Photo: James Bombales
Canadian home construction has been on a roll this year, with a massive 246,000 seasonally adjusted housing starts in June, and 206,300 in July. According to one economist, it’s the biggest boom in residential construction for the country in over a decade.
“The 3-month average is running at 216,000, and the 12-month average is at 222,000, both very strong by historical standards,” writes BMO senior economist Robert Kavcic, in a recent note. “In fact, the latter is now rivalling the 2003 to 2008 period, which was the most recent ‘boom’ in Canadian residential construction.”
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Kavcic notes that a 27-year high for population growth is likely behind the strength in starts, with Vancouver and Toronto markets leading the way.
As for whether the boom will continue, in a separate note RBC senior economist Josh Nye writes that downward pressures will likely bring housing starts back to earth in the near future.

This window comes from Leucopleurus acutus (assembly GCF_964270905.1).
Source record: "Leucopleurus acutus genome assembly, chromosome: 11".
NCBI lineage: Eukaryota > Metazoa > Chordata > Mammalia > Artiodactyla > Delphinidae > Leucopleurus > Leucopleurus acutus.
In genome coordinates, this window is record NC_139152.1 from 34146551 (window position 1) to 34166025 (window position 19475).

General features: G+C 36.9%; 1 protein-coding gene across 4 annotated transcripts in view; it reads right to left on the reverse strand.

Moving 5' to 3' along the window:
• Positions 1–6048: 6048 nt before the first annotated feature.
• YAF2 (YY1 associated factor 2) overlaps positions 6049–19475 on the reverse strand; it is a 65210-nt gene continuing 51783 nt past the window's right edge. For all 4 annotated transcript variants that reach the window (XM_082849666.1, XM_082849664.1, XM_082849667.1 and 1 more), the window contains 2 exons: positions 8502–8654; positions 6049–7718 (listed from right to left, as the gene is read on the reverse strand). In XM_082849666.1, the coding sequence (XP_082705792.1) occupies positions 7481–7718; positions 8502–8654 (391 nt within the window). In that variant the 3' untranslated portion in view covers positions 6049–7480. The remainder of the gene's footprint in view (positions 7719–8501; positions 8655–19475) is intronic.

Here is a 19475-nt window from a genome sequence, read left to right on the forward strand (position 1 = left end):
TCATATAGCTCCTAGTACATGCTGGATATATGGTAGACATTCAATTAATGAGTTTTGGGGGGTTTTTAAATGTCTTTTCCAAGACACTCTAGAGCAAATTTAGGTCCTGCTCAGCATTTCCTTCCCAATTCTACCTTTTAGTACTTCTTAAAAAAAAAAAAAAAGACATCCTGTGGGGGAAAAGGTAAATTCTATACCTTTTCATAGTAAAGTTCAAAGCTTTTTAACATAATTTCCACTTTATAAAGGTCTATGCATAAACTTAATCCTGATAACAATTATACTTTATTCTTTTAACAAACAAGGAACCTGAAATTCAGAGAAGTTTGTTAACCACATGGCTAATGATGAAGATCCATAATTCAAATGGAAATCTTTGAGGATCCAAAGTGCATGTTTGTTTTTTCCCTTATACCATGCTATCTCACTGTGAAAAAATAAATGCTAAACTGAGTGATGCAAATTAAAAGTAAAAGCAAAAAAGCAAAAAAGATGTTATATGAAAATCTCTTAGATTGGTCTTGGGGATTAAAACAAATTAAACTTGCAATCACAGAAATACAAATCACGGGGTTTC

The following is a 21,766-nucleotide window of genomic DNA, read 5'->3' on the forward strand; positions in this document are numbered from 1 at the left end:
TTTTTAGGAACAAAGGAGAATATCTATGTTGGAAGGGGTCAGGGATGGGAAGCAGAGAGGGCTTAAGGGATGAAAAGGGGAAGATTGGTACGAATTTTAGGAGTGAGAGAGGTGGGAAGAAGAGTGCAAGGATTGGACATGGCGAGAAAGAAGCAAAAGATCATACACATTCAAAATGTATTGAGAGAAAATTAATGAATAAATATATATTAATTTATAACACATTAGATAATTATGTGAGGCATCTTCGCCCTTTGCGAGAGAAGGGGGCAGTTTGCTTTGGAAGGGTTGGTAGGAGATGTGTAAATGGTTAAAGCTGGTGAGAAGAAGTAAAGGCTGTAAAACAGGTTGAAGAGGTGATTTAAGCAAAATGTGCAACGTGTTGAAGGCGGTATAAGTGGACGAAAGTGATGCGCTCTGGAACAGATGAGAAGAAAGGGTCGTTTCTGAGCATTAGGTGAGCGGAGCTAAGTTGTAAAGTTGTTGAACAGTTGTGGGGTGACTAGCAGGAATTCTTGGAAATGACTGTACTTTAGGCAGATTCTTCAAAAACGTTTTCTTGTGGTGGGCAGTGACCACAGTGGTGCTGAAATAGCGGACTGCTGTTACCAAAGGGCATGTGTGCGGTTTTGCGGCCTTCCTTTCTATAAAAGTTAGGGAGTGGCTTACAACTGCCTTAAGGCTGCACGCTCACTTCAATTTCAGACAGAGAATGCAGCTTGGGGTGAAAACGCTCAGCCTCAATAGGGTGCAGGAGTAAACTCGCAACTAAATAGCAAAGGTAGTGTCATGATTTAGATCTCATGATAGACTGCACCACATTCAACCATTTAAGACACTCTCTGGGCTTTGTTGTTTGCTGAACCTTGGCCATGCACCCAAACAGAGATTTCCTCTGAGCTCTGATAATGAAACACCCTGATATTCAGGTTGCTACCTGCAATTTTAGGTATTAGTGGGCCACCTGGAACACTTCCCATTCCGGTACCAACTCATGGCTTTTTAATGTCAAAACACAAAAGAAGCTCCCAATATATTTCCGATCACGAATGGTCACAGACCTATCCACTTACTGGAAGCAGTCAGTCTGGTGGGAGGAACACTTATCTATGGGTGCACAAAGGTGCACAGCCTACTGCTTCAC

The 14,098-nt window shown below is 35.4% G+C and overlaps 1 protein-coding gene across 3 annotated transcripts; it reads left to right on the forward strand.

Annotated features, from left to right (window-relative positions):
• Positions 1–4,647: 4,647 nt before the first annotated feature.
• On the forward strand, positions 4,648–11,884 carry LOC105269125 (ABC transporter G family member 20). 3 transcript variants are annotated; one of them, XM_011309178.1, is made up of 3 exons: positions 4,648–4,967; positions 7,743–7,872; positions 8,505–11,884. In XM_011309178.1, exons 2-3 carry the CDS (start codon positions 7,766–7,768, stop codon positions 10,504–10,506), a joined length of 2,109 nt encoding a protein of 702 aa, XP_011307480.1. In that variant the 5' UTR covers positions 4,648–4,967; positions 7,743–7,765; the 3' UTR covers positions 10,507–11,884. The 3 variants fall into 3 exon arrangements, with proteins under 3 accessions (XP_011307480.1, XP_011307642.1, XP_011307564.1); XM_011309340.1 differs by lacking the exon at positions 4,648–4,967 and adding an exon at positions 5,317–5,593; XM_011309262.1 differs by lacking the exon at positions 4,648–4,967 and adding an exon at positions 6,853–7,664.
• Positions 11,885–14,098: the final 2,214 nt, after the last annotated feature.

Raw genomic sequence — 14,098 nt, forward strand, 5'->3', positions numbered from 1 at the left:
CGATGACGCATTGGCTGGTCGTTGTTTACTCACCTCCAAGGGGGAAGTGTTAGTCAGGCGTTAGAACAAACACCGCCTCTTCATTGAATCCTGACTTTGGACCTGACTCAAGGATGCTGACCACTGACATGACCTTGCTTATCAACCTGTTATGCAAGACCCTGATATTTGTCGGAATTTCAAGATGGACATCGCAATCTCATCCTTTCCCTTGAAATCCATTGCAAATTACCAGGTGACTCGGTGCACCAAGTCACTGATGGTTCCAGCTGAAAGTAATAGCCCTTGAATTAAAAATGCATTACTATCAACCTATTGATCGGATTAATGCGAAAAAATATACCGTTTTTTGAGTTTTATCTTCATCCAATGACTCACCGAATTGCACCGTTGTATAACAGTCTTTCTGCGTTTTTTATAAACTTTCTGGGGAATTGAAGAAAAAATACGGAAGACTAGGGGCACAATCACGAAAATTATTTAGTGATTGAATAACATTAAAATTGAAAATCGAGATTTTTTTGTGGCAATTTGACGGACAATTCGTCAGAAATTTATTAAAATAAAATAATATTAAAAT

“What has surprised us is the persistent strength in overall homebuilding,” he writes. “We continue to expect the factors that weighed on resales in 2018 — rising interest rates and more stringent mortgage qualifying rules — will also put downward pressure on new construction.”
Nye predicts that starts will remain above 200,000 in the near-term, before slowing down in the first half of 2019.
Kavcic notes that Ontario has seen a particularly large surge in supply, with the 12-month average now sitting at 80,000 units.
“[This is up] from 56,000 as recently as mid-2015,” he writes. “This comes in response to ramped up population inflows, and most is concentrated in condos as dictated by development policy.”